The base to emitter voltage is pretty stable at 0.6V, you are not adding any feedback with the resistor.
You actually built a emitter follower or common collector. The main property of this circuit is that the emitter is pretty much at the same voltage as the base voltage.
If you are hinting at the non ideal behavior of the transistor, even the slight variation in BE-voltage is useless as an emitter follower has a gain less than 1, it actually attenuates slightly. So instead of adding feedback, you are actually just adding an extra load to the input.
By using two transistors for a latch, you actually add gain to the circuit and you add positive feedback.
The circuit in the image doesn't use the emitter follower, it uses two common emitters, which actually does have substantial voltage and curent gain.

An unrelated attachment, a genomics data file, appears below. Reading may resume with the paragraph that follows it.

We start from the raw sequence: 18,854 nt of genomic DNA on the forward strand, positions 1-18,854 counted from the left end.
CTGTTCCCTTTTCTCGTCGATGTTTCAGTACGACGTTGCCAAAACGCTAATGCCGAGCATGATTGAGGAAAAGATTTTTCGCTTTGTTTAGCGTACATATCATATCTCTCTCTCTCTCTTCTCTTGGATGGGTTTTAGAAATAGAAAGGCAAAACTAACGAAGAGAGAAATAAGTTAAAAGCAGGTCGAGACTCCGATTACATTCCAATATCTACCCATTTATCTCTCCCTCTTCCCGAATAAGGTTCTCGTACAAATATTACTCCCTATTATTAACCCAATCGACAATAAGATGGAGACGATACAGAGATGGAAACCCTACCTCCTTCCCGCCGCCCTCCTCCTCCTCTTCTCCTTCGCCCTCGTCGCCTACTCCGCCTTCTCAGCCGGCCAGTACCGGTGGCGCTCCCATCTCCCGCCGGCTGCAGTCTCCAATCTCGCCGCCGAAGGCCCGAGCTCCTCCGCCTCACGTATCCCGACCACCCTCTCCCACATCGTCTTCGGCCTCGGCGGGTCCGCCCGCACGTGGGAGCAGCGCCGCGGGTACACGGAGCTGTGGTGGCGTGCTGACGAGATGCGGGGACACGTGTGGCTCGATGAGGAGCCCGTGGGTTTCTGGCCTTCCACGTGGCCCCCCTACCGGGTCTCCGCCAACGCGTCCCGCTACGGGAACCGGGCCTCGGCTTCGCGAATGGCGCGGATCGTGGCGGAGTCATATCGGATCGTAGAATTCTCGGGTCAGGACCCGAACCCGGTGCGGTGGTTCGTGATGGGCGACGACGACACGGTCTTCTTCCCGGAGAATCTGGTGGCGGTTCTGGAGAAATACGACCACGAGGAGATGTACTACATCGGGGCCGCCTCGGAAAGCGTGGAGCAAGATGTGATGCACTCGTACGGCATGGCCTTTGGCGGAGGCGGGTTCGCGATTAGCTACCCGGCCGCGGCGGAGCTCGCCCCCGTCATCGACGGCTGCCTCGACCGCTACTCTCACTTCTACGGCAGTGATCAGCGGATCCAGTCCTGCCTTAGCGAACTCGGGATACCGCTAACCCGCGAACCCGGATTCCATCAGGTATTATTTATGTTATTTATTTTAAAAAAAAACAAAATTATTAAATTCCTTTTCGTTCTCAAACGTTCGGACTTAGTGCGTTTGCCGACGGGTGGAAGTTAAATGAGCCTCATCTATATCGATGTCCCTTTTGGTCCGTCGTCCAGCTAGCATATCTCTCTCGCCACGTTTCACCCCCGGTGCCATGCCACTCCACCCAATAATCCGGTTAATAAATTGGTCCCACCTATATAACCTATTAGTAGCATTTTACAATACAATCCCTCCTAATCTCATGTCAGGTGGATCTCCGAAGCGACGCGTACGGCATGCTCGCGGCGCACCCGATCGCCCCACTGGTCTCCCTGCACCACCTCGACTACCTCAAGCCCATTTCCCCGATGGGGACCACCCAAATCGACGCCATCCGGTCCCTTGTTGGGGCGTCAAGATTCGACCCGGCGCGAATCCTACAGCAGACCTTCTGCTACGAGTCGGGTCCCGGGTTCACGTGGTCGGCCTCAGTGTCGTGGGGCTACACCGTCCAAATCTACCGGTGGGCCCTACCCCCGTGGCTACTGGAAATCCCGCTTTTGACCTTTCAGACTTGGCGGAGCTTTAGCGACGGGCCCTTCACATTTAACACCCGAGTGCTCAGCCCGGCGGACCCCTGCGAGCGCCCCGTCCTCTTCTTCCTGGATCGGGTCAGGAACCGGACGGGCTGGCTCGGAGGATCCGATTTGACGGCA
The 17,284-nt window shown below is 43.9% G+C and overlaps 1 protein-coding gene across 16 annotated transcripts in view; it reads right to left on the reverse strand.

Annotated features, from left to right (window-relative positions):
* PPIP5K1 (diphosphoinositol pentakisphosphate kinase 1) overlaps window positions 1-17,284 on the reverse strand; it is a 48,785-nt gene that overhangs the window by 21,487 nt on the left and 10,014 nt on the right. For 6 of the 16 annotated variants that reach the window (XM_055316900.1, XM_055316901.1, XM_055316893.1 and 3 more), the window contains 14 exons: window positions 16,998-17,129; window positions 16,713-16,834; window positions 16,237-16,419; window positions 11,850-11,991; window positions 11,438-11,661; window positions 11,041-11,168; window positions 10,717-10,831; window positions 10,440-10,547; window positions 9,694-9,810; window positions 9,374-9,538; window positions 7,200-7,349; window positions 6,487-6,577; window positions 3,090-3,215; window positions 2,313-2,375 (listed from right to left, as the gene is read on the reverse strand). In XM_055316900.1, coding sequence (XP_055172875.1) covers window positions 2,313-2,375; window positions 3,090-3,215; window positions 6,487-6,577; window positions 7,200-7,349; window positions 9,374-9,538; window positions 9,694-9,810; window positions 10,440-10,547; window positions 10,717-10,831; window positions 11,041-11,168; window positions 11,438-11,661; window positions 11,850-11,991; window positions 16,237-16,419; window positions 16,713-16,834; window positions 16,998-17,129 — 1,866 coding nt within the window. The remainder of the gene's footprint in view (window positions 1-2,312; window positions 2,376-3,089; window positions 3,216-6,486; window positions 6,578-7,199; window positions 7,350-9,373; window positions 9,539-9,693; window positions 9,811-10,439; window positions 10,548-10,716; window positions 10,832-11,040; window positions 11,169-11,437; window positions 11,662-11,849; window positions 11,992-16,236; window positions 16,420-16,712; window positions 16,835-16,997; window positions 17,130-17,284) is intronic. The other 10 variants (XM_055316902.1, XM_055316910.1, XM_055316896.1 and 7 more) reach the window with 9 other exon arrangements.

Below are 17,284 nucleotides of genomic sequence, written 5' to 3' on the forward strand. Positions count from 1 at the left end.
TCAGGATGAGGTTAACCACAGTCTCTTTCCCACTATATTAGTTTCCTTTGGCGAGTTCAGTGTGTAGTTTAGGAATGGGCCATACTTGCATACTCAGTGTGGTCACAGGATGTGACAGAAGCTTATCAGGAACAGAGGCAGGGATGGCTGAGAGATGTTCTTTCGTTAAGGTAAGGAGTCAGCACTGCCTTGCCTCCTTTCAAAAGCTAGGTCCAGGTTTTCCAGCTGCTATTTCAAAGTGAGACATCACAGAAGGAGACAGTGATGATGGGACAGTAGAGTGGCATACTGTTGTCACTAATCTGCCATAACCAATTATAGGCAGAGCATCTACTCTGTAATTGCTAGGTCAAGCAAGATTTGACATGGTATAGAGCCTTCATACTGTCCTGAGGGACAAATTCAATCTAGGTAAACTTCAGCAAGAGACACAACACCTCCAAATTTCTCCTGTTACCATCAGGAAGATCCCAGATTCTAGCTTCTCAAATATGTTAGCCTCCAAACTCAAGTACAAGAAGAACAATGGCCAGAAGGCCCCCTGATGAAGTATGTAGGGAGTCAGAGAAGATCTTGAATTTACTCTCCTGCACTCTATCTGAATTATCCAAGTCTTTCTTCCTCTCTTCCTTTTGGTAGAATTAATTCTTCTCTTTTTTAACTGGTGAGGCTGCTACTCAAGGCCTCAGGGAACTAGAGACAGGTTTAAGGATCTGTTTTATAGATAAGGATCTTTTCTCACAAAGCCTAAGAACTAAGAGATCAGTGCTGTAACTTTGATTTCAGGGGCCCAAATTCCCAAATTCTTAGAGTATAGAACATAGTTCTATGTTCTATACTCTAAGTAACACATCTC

Assume the input is low and the relay is not activated. Because there is no current flowing through the relay, R3 is pretty much grounded. When you start pulling the input trigger up slowly, at about 0.7V input voltage the leftmost transistor will start to conduct, causing T2 base to be pulled down. T2 will start to conduct and causes an ever larger current through the relay. Because of the relatively high current through the relay, R3 will be pulled up to a higher voltage and cause the input to be pulled up even further as a result. Because of the resulting higher input voltage, T1 will conduct even more, pulling T2-base even harder down, causing more current through the relay, eventually swinging the relay voltage all the way up to the power supply rail.
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